Nobody ever told him the gospel is for people that face things well beyond their own strength all the time – folks who are “all shook up,” to quote Elvis. Nobody ever told him the gospel is for people who face pandemics, legal problems, loneliness, divorce, substance abuse, broken relationships, and so forth – people who wake up singing “Tragedy” by the Bee Gees: “When the feeling’s gone and you can’t go on, it’s tragedy.”
Nobody ever told him that the Spirit helps us in our weakness.
Have you ever reached the limits of your own strength? How did you handle it?
When we were on our honeymoon in Mexico about fifteen years ago, Malacy and I decided to go for a swim in the ocean. As we walked toward the ocean, I noticed red flags and signs that read: “Danger. No swimming today.” But I was a newlywed with an urge to prove I had a least a modicum of strength. Plus, I saw others swimming, and they looked fine. So, I coaxed Malacy into the water, promising I could handle it, whispering those famous words, “Honey, I would never let anything happen to you.”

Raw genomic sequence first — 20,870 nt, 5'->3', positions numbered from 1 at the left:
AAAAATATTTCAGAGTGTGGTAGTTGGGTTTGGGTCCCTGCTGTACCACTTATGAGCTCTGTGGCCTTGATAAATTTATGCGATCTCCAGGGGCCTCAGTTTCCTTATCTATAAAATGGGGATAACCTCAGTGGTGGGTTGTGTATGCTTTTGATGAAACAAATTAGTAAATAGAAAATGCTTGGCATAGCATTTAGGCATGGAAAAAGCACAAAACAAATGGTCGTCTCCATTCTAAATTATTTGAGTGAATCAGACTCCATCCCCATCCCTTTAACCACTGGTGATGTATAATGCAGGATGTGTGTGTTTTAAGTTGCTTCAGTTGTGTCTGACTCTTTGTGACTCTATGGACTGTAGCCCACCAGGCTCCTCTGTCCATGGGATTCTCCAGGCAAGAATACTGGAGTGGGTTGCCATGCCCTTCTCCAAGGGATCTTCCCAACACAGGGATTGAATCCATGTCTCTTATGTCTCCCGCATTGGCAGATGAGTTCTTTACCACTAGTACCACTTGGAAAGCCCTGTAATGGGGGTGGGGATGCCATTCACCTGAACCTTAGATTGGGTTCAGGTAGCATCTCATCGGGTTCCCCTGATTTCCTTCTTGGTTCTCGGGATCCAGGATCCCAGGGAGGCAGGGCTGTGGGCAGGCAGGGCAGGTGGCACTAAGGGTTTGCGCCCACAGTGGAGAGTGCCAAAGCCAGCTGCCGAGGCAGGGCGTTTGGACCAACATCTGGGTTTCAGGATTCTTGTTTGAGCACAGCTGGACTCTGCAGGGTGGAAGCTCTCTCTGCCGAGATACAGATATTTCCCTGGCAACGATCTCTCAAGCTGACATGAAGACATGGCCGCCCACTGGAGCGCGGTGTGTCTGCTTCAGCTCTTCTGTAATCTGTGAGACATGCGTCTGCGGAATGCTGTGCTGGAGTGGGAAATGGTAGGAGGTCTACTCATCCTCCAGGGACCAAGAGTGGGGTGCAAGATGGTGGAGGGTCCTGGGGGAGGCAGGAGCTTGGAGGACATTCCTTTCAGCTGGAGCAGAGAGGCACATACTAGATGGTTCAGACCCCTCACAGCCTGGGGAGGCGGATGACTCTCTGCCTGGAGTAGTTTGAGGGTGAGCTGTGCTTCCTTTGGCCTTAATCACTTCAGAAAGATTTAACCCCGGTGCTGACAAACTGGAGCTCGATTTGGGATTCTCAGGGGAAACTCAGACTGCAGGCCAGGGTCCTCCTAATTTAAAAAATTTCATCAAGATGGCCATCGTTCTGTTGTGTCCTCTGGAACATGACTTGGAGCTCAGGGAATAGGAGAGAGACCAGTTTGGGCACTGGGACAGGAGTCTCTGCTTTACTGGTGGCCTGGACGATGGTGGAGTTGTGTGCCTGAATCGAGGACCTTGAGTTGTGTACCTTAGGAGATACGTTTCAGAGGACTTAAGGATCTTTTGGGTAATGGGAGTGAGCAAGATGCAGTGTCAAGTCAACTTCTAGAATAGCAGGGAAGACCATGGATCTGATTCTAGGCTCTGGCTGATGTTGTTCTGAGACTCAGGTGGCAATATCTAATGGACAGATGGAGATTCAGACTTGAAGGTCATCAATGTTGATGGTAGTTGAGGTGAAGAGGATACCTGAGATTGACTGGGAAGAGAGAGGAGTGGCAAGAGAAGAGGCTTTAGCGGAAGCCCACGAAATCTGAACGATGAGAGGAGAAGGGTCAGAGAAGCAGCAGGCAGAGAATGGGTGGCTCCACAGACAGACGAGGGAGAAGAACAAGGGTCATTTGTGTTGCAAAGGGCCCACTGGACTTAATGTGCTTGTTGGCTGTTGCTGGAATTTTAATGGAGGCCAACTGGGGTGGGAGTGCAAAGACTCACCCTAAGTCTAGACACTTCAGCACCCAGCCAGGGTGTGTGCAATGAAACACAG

Well, the next thing I knew I was totally pulled under and out to sea by one of those rip currents you see on Discovery Channel, and I couldn’t swim back to shore. Malacy was struggling, too, so she grabbed hold of me, which just made the situation worse. With the last bit of strength I had, I pushed her off of me, casting her into the sea to save herself, which is a topic she still brings up.